Dasatinib is drug that can be used to treat chronic myeloid leukemia (CML). It can also be used to treat some adults with acute lymphoblastic leukemia (ALL).
WHAT IS DASATINIB?
Dasatinib is a type of treatment called a tyrosine kinase inhibitor. Kinases are proteins that regulate the way cells grow and divide.
HOW DOES DASATINIB WORK?
Dasatinib acts by blocking signals within the leukemia cells that make them grow and divide. Blocking the signals causes them to die.
WHEN IS DASATINIB USED?
Dasatinib is given as a treatment for people with:
- chronic myeloid leukemia who are Philadelphia chromosome posive (LMC Ph +) who have already had other treatments, including imatinib.
- acute lymphoblastic leukemia who are Philadelphia chromosome positive and who do not respond to other treatments, or for whom the side effects of these treatments are too severe.
WHAT DOES DASATINIB LOOK LIKE?
Dasatinib is a whitish tablet. It is given in four different dose sizes: 20 mg, 50 mg, 70 mg, and 100 mg. Depending on the dose size given, the tablets can be round, oval-shaped, or triangular.
HOW IS DASATINIB TAKEN?
Dasatinib should be taken with a large glass of water, either with or without food. It is normally taken once a day, and should be taken at around the same time every day. You should not crush or break up the tablets.
POSSIBLE SIDE EFFECTS OF DASATINIB
Each person reacts differently to dasatinib. Some people have very few side effects, while others may develop more. The side effects described here will not affect everyone who is treated with the drug.
We outline the most commonly side effects, though we have left out the rarer ones. If you notice you develop any side effects that are not listed here, talk to your doctor or specialist nurse.
The side effects of dasatinib are normally mild or moderate and usually go away after the treatment is finished. However, some more serious problems can occur sometimes. Side effects happen mostly during the first two months of treatment and may begin to go away little by little after the treatment is over.
However, some people can develop late effects. Tell your doctor if your side effects persist or are bothersome.
RISK OF INFECTION
Dasatinib can reduce your number of white blood cells, which help fight off infection. White blood cells are produced by bone marrow. If your white blood cell count is low, you will be more prone to infection. A low number of white blood cells is called neutropenia.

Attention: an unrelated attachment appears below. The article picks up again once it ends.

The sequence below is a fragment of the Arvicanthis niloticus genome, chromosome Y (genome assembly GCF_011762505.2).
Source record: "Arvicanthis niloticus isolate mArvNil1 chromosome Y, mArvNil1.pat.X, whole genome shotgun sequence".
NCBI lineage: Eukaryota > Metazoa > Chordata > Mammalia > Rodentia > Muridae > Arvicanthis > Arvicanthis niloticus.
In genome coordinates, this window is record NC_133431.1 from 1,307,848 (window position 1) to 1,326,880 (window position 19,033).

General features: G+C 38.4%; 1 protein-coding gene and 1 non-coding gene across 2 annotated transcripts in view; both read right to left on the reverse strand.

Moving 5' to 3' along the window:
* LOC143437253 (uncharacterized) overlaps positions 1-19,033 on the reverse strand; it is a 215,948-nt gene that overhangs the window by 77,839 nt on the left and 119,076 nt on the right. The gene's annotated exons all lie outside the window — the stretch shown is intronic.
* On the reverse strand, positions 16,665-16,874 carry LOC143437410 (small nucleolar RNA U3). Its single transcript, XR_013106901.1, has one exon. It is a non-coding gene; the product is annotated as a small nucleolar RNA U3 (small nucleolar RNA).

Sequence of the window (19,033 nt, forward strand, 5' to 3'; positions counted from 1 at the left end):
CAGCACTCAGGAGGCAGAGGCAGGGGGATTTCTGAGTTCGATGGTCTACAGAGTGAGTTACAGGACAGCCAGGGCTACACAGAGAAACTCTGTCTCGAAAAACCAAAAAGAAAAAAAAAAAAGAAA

Contact your doctor or your hospital immediately if:
- your temperature rises above 38 ° C
- you suddenly feel unwell, even if your temperature is normal.
If your blood count is too low, your doctor may ask you to stop taking dasatinib or lower the dose for a period of time.
BRUISING AND BLEEDING
Dasatinib can reduce the production of platelets, which help the blood to clot. Tell your doctor if you have any unexplained bleeding or bruising, such as nosebleeds, bleeding gums, blood spots, or skin rashes. You may have a platelet transfusion if your platelet count is low. Your doctor may ask you to stop taking dasatinib or lower the dose for a period of time.
ANEMIA (LOW RED BLOOD CELLS)
Dasatinib can reduce the number of red blood cells, which transport oxygen throughout the body. A low number of red blood cells is called anemia. This may make you feel tired and short of breath. Tell your doctor or nurse if you have these symptoms. You may need a blood transfusion if the number of red blood cells in your blood is too low.
BUILD-UP OF FLUID
This can affect different parts of the body. The most common effect is swelling of the ankles or the area around the eyes. There is often no way of treating fluid build-up; however, it can be treated, and there are certain drugs that help you produce more urine (diuretics).
A short course of steroids may also be of help. Sometimes, fluid can build up in the lining of the lungs (pleural effusion). Rarely, it can accumulate in the abdomen (ascites) or in the sac around the lungs (pericardial effusion).
Let your doctor know immediately if you develop a cough or chest pain or if you have sudden weight gain.